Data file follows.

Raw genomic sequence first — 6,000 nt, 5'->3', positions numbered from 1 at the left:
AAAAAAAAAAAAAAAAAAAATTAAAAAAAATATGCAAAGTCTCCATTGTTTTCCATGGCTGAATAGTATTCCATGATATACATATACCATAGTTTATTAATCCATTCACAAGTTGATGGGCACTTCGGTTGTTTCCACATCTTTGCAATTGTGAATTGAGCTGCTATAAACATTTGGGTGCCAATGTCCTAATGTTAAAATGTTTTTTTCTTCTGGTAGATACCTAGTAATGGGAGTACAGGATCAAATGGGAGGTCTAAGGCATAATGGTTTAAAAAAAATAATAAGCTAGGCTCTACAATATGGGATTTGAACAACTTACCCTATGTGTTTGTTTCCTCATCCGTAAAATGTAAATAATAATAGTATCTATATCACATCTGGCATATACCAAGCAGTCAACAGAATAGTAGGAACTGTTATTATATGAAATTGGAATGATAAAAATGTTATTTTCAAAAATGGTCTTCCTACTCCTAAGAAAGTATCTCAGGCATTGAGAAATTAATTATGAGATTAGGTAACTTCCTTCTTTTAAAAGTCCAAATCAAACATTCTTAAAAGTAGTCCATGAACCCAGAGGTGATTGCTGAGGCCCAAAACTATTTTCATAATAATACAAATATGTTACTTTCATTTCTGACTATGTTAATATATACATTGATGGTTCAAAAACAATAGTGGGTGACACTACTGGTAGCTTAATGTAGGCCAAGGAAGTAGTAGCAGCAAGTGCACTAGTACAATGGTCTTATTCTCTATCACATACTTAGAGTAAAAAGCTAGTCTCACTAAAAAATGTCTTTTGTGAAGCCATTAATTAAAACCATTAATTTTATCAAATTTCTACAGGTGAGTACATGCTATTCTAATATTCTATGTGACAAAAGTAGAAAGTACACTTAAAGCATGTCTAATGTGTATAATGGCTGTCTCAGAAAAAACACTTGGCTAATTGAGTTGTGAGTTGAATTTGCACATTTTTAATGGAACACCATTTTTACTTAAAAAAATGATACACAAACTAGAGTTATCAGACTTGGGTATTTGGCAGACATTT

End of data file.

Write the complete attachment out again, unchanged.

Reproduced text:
Raw genomic sequence first — 6,000 nt, 5'->3', positions numbered from 1 at the left:
AAAAAAAAAAAAAAAAAAAATTAAAAAAAATATGCAAAGTCTCCATTGTTTTCCATGGCTGAATAGTATTCCATGATATACATATACCATAGTTTATTAATCCATTCACAAGTTGATGGGCACTTCGGTTGTTTCCACATCTTTGCAATTGTGAATTGAGCTGCTATAAACATTTGGGTGCCAATGTCCTAATGTTAAAATGTTTTTTTCTTCTGGTAGATACCTAGTAATGGGAGTACAGGATCAAATGGGAGGTCTAAGGCATAATGGTTTAAAAAAAATAATAAGCTAGGCTCTACAATATGGGATTTGAACAACTTACCCTATGTGTTTGTTTCCTCATCCGTAAAATGTAAATAATAATAGTATCTATATCACATCTGGCATATACCAAGCAGTCAACAGAATAGTAGGAACTGTTATTATATGAAATTGGAATGATAAAAATGTTATTTTCAAAAATGGTCTTCCTACTCCTAAGAAAGTATCTCAGGCATTGAGAAATTAATTATGAGATTAGGTAACTTCCTTCTTTTAAAAGTCCAAATCAAACATTCTTAAAAGTAGTCCATGAACCCAGAGGTGATTGCTGAGGCCCAAAACTATTTTCATAATAATACAAATATGTTACTTTCATTTCTGACTATGTTAATATATACATTGATGGTTCAAAAACAATAGTGGGTGACACTACTGGTAGCTTAATGTAGGCCAAGGAAGTAGTAGCAGCAAGTGCACTAGTACAATGGTCTTATTCTCTATCACATACTTAGAGTAAAAAGCTAGTCTCACTAAAAAATGTCTTTTGTGAAGCCATTAATTAAAACCATTAATTTTATCAAATTTCTACAGGTGAGTACATGCTATTCTAATATTCTATGTGACAAAAGTAGAAAGTACACTTAAAGCATGTCTAATGTGTATAATGGCTGTCTCAGAAAAAACACTTGGCTAATTGAGTTGTGAGTTGAATTTGCACATTTTTAATGGAACACCATTTTTACTTAAAAAAATGATACACAAACTAGAGTTATCAGACTTGGGTATTTGGCAGACATTT